For anyone who’s been to a Michigan football game in recent years, there’s a peculiar tradition in which the student section chants “You Suck,” to the tune of “Temptation.” It’s a student-made tradition that many enjoy, but it’s also a tradition that can make our University appear petty. It’s uncommon in the world of sports for teams and fans to come together and agree to cut down on negativity and trash talk. It’s all part of the game, right? It doesn’t have to be. And that’s why Michigan students should be commended for starting a movement aimed at banning “You suck” at the Air Force game on Saturday.

On fourth down, regardless of the score, the Michigan Marching Band plays “Temptation.” But while the band chants “Oh, Yeah,” Michigan students chant “You suck.” A few months ago, Michigan students took it upon themselves to put an end to this tradition, if at least for one game. With the Air Force game fast approaching, students created a Facebook event urging other Michigan students to chant “Defense, Defense” instead of “You Suck” during the song. More than 2,100 people have joined the effort.

This is a student initiative. And while reactions may vary, it’s great to see students striving to be more respectful at football games — especially to those who serve in our country’s armed forces. It’s important to show other universities and sports fans that Michigan students have respect for those risking their safety for our nation’s. This student objective has potential to promote respect at non-sporting events as well. By committing to this movement, students are proving they can take initiative and not simply react to an administrative decree.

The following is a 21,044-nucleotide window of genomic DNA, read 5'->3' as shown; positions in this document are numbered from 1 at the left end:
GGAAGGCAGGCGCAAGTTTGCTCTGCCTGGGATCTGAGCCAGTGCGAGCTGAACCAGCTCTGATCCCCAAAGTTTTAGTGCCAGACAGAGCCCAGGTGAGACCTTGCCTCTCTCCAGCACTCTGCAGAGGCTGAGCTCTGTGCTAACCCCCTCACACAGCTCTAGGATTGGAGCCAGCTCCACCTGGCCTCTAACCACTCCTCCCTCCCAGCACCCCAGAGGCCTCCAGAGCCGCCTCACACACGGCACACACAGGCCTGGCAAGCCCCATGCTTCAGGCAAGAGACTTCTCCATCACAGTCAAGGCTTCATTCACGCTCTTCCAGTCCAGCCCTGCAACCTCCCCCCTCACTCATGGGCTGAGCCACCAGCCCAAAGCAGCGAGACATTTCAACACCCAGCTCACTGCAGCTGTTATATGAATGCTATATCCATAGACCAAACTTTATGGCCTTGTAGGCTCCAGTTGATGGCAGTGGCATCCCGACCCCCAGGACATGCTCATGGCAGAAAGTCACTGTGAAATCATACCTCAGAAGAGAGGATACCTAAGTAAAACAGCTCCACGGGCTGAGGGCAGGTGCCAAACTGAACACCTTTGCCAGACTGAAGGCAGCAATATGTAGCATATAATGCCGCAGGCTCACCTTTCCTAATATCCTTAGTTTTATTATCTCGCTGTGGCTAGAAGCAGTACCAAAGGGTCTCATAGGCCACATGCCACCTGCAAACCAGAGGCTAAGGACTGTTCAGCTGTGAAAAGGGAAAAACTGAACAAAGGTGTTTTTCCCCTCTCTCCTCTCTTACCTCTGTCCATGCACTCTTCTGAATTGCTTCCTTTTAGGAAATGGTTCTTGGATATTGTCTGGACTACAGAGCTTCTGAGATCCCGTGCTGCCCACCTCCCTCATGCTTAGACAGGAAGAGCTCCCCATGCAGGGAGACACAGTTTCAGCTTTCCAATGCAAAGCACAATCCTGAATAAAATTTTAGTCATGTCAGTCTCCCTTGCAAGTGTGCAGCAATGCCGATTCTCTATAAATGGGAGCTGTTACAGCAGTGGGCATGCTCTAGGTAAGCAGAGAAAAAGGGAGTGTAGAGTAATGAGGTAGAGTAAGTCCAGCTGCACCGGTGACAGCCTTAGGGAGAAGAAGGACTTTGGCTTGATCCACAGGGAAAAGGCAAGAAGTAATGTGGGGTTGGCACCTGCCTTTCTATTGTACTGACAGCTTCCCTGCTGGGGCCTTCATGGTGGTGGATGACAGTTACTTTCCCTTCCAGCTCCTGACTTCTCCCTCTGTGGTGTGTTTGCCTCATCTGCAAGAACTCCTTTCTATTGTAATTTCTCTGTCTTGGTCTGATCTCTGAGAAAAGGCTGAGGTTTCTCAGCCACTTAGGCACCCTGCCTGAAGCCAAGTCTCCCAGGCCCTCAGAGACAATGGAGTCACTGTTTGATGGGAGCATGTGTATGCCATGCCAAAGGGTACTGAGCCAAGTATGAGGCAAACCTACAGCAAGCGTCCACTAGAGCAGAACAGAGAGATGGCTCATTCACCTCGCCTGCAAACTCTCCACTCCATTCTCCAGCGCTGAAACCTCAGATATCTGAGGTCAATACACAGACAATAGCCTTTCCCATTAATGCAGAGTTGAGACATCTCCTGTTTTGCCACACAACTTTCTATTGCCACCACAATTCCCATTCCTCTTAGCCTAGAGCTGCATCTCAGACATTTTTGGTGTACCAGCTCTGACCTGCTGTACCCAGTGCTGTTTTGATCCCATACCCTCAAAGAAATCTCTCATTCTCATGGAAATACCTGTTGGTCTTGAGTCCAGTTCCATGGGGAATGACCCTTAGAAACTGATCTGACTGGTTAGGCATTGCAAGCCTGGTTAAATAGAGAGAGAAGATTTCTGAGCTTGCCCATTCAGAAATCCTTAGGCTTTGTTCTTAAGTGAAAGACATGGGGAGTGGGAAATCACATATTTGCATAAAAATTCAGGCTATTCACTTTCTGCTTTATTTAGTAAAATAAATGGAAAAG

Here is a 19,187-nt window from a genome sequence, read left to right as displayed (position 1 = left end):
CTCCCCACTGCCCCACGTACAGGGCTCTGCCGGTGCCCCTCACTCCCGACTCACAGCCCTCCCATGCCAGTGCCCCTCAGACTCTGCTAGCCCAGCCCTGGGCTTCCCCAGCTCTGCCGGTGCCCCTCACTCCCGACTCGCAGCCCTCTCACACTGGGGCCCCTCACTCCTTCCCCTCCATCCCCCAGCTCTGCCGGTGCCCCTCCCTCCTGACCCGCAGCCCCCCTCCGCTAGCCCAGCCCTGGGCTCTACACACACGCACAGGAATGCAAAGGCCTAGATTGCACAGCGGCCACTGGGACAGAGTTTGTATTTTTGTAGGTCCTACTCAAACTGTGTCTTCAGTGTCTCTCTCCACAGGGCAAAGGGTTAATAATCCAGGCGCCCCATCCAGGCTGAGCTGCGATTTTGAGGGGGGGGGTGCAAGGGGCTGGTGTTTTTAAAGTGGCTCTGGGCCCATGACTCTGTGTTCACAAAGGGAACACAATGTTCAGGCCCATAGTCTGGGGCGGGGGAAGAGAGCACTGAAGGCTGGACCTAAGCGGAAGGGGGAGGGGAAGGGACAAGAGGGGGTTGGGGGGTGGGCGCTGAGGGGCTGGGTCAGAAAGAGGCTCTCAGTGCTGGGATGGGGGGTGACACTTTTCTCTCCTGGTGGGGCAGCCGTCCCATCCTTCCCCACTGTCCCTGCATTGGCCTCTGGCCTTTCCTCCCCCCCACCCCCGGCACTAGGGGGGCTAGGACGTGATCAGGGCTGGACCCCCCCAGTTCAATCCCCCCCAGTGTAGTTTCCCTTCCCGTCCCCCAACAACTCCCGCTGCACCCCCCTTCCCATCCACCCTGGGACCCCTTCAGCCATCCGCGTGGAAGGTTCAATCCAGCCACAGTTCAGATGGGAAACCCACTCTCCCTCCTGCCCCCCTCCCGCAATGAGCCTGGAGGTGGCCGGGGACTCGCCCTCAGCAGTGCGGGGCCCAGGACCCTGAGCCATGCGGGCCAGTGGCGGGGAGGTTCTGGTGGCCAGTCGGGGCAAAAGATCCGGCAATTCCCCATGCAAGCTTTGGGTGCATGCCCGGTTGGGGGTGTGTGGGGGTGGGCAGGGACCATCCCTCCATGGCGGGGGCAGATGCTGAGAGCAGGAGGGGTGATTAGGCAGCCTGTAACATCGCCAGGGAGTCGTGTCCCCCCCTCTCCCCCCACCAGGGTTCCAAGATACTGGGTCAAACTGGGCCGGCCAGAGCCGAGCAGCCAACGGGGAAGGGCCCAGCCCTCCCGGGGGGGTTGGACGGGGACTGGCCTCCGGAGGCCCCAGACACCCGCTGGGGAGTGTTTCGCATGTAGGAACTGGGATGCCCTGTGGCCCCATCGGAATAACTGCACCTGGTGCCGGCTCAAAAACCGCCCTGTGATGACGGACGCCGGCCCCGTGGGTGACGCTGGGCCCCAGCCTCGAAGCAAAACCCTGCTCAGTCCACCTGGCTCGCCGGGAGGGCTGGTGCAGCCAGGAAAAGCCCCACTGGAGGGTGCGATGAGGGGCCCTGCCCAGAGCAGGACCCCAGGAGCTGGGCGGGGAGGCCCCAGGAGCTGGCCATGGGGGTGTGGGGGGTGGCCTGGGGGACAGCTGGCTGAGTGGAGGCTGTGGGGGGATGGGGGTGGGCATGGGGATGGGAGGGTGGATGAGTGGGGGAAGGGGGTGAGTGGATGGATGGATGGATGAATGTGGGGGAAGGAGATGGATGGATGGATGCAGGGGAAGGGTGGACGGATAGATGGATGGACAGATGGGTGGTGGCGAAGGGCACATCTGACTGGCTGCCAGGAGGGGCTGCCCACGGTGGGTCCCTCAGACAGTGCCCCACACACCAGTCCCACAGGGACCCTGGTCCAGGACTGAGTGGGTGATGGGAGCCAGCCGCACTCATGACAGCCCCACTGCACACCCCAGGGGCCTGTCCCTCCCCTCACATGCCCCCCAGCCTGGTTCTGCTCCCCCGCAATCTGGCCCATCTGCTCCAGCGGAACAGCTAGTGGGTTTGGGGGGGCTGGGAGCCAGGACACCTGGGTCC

University administration has been threatening to force the band to stop playing “Temptation,” but actions should not only be altered as a result of threats. As students of the University, we should realize that the “You suck” chant can be perceived as — and usually is — immature by our respected alumni base. After all, as college students, we should be above juvenile language, despite a competitive setting. By participating in the chant, we’re encouraging negativity to younger generations, as well as other schools the Wolverines face.

As students of a University with leading reputations in a multitude of studies, we should also strive to be leaders in promoting respect. This movement is a first step toward eliminating negativity. In this case, it is a matter of leading by example. As a leader in collegiate sports, we need to act the part. On Saturday, by not chanting “You suck,” we can change a less than impressive tradition.

Refraining from the “You suck” chant at the Air Force game this weekend is a simple, but necessary, way to show our appreciation for servicemen and women. Everyone should unite and participate in this effort to show respect.

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